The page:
|IC 342: Spiral Galaxy (Camelopardalis) RA: 03h 46.8m / DEC: +68° 05'.8|
Instrument: 10-inch Starfinder
The sketch at left records the delicate form of IC 342, a large face-on spiral galaxy tucked away in the far northern constellation, Camelopardalis. The observation was made at 36X with the Meade 10-inch Starfinder. While sweeping into the field, I first noticed a narrow elongated and very subtle brightening of the sky. This is centered in my drawing. While making the sketch, a larger oval nebulosity was revealed. Although IC 342 is almost 22' in diameter, only the brightest portion around the core is visible in my scope. This measures roughly 13'x8' along a north-south axis. This SAB-type spiral has an integrated blue magnitude of 9.1, which suggests a visual magnitude approximately 0.8 magnitude brighter. But don't let that number fool you. That glow is spread across a large area, giving IC 342 a faint surface brightness of 24.4 magnitude per square arc second. That's similar to the challenging dwarf elliptical galaxy, Leo I.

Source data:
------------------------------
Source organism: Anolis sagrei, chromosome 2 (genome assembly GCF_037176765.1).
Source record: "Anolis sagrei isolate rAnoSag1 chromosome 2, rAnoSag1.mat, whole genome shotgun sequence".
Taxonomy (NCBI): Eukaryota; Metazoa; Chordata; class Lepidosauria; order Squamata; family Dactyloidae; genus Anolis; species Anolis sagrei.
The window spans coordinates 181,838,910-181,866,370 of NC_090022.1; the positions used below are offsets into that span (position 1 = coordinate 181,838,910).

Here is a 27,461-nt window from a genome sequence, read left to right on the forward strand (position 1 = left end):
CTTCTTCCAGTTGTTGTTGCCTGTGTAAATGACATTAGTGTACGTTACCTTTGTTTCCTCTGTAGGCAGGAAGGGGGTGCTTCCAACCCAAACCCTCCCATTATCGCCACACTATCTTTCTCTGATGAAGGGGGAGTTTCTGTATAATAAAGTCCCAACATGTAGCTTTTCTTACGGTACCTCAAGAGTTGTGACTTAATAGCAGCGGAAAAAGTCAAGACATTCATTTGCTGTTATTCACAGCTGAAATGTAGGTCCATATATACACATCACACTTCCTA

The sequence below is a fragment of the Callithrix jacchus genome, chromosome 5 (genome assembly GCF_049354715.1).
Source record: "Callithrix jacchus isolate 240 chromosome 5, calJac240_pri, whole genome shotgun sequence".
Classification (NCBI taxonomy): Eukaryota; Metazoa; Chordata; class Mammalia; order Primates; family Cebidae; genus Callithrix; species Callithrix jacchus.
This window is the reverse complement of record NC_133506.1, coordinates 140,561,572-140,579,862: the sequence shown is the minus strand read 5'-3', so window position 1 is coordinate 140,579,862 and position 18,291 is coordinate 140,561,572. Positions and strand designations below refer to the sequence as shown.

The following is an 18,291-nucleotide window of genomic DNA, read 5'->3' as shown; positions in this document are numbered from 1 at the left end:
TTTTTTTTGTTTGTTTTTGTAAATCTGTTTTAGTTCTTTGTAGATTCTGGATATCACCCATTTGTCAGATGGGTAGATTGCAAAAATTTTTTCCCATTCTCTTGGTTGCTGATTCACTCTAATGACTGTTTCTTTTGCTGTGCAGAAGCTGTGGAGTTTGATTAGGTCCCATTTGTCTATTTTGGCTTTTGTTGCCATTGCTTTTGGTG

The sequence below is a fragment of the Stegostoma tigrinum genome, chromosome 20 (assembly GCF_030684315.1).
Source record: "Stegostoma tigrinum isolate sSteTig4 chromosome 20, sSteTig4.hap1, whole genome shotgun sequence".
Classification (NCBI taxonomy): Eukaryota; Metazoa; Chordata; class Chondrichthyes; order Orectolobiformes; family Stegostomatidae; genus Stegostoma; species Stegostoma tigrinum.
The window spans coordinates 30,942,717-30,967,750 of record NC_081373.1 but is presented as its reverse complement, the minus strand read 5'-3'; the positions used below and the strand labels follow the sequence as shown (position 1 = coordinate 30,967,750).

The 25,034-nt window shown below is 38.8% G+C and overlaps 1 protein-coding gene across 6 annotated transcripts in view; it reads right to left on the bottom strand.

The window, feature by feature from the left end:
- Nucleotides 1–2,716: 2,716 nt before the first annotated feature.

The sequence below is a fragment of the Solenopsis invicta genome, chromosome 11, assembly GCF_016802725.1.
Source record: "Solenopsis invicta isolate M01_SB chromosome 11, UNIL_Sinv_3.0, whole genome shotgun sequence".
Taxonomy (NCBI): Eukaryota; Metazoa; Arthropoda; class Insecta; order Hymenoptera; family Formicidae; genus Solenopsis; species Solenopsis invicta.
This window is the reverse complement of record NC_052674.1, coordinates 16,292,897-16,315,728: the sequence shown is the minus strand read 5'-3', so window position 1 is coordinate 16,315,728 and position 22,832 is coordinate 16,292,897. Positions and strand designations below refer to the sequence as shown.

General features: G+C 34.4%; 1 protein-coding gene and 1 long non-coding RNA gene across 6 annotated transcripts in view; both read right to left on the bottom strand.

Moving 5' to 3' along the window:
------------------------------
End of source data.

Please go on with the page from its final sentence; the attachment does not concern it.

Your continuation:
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Revised: November 7, 2005 [WDF]